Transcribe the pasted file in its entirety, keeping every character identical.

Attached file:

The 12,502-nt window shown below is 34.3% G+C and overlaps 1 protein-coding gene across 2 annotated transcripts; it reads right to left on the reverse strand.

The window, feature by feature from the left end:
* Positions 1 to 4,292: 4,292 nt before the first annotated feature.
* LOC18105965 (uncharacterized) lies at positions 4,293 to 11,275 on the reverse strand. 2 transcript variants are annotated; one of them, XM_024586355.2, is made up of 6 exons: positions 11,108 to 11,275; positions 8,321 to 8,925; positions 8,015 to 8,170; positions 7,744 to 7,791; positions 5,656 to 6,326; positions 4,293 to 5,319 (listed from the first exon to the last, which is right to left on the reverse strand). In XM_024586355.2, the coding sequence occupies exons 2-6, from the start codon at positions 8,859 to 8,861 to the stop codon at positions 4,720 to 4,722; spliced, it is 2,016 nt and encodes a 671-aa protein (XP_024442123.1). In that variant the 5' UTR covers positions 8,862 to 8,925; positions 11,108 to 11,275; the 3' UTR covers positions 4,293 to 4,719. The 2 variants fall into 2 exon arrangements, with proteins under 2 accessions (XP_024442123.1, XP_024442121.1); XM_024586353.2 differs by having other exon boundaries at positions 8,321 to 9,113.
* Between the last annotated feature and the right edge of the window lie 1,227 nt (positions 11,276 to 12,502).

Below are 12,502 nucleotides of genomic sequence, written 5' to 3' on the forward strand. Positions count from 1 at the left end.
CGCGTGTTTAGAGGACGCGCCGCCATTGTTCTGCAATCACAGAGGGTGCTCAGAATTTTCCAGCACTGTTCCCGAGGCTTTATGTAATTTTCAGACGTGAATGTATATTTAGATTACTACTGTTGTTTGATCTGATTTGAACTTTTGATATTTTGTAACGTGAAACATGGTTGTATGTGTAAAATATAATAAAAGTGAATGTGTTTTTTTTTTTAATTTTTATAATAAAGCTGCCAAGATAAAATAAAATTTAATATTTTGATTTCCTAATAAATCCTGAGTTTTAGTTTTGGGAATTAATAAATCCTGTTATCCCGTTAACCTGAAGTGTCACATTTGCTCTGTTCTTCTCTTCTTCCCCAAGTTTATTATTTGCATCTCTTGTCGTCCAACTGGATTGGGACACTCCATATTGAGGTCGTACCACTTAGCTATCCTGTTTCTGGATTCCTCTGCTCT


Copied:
The 12,502-nt window shown below is 34.3% G+C and overlaps 1 protein-coding gene across 2 annotated transcripts; it reads right to left on the reverse strand.

The window, feature by feature from the left end:
* Positions 1 to 4,292: 4,292 nt before the first annotated feature.
* LOC18105965 (uncharacterized) lies at positions 4,293 to 11,275 on the reverse strand. 2 transcript variants are annotated; one of them, XM_024586355.2, is made up of 6 exons: positions 11,108 to 11,275; positions 8,321 to 8,925; positions 8,015 to 8,170; positions 7,744 to 7,791; positions 5,656 to 6,326; positions 4,293 to 5,319 (listed from the first exon to the last, which is right to left on the reverse strand). In XM_024586355.2, the coding sequence occupies exons 2-6, from the start codon at positions 8,859 to 8,861 to the stop codon at positions 4,720 to 4,722; spliced, it is 2,016 nt and encodes a 671-aa protein (XP_024442123.1). In that variant the 5' UTR covers positions 8,862 to 8,925; positions 11,108 to 11,275; the 3' UTR covers positions 4,293 to 4,719. The 2 variants fall into 2 exon arrangements, with proteins under 2 accessions (XP_024442123.1, XP_024442121.1); XM_024586353.2 differs by having other exon boundaries at positions 8,321 to 9,113.
* Between the last annotated feature and the right edge of the window lie 1,227 nt (positions 11,276 to 12,502).

Below are 12,502 nucleotides of genomic sequence, written 5' to 3' on the forward strand. Positions count from 1 at the left end.
CGCGTGTTTAGAGGACGCGCCGCCATTGTTCTGCAATCACAGAGGGTGCTCAGAATTTTCCAGCACTGTTCCCGAGGCTTTATGTAATTTTCAGACGTGAATGTATATTTAGATTACTACTGTTGTTTGATCTGATTTGAACTTTTGATATTTTGTAACGTGAAACATGGTTGTATGTGTAAAATATAATAAAAGTGAATGTGTTTTTTTTTTTAATTTTTATAATAAAGCTGCCAAGATAAAATAAAATTTAATATTTTGATTTCCTAATAAATCCTGAGTTTTAGTTTTGGGAATTAATAAATCCTGTTATCCCGTTAACCTGAAGTGTCACATTTGCTCTGTTCTTCTCTTCTTCCCCAAGTTTATTATTTGCATCTCTTGTCGTCCAACTGGATTGGGACACTCCATATTGAGGTCGTACCACTTAGCTATCCTGTTTCTGGATTCCTCTGCTCT